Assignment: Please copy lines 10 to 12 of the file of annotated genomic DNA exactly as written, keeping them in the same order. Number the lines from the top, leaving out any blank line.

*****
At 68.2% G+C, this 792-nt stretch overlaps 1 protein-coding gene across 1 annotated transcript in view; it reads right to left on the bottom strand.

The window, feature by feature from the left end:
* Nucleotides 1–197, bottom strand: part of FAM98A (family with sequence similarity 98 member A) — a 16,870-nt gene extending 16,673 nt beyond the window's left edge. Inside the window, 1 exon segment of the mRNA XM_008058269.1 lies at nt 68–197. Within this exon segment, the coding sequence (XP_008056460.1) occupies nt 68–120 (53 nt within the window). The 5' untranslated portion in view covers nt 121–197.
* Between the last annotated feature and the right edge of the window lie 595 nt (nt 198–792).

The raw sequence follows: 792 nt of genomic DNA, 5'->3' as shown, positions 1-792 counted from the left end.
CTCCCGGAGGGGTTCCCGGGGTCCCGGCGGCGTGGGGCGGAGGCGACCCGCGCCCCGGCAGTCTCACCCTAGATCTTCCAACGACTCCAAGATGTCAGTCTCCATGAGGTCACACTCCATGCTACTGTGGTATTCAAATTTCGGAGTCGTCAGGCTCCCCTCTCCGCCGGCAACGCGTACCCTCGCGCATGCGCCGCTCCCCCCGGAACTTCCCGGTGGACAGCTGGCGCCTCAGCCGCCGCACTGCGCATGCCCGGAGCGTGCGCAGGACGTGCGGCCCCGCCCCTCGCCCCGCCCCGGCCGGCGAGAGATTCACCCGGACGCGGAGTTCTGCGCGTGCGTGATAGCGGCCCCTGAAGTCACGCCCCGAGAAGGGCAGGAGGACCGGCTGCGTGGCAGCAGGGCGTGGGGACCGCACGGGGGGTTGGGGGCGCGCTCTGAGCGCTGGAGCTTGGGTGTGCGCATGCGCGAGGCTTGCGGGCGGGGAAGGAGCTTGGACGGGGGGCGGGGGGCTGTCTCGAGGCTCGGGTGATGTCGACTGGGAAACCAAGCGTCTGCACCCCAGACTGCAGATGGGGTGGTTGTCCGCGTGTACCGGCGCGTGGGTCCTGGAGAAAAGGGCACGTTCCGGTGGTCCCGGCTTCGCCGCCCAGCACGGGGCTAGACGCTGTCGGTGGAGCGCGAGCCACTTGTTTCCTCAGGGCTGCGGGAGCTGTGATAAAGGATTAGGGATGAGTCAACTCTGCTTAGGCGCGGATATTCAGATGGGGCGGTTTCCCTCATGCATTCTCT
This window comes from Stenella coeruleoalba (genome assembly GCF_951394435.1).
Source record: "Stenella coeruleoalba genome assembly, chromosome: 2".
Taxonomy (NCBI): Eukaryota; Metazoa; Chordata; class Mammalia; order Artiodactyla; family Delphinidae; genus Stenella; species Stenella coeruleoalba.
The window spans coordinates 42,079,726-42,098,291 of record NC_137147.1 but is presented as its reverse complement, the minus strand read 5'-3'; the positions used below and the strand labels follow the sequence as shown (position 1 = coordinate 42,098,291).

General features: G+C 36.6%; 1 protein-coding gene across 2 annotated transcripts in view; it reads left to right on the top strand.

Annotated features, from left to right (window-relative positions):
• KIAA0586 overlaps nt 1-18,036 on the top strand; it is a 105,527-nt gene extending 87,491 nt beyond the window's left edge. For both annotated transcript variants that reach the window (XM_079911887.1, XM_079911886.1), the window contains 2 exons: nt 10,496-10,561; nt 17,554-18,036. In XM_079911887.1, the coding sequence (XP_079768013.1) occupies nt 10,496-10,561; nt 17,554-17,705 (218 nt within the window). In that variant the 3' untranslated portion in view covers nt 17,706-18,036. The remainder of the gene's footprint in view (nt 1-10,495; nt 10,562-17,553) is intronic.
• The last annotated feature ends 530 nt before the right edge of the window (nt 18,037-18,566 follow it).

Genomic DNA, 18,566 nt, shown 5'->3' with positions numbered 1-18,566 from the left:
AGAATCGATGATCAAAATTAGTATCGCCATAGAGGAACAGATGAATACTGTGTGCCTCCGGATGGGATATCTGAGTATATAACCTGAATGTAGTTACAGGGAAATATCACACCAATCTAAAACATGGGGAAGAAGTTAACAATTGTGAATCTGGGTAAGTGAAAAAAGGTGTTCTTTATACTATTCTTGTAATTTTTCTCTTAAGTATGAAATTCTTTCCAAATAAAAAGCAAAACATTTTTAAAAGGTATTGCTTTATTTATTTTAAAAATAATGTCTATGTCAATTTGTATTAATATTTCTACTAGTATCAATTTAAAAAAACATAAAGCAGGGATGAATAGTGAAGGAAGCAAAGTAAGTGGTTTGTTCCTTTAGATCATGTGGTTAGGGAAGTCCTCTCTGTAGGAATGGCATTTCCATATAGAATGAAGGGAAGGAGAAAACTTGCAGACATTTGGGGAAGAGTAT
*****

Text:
The window spans coordinates 42,079,726-42,098,291 of record NC_137147.1 but is presented as its reverse complement, the minus strand read 5'-3'; the positions used below and the strand labels follow the sequence as shown (position 1 = coordinate 42,098,291).

General features: G+C 36.6%; 1 protein-coding gene across 2 annotated transcripts in view; it reads left to right on the top strand.

Annotated features, from left to right (window-relative positions):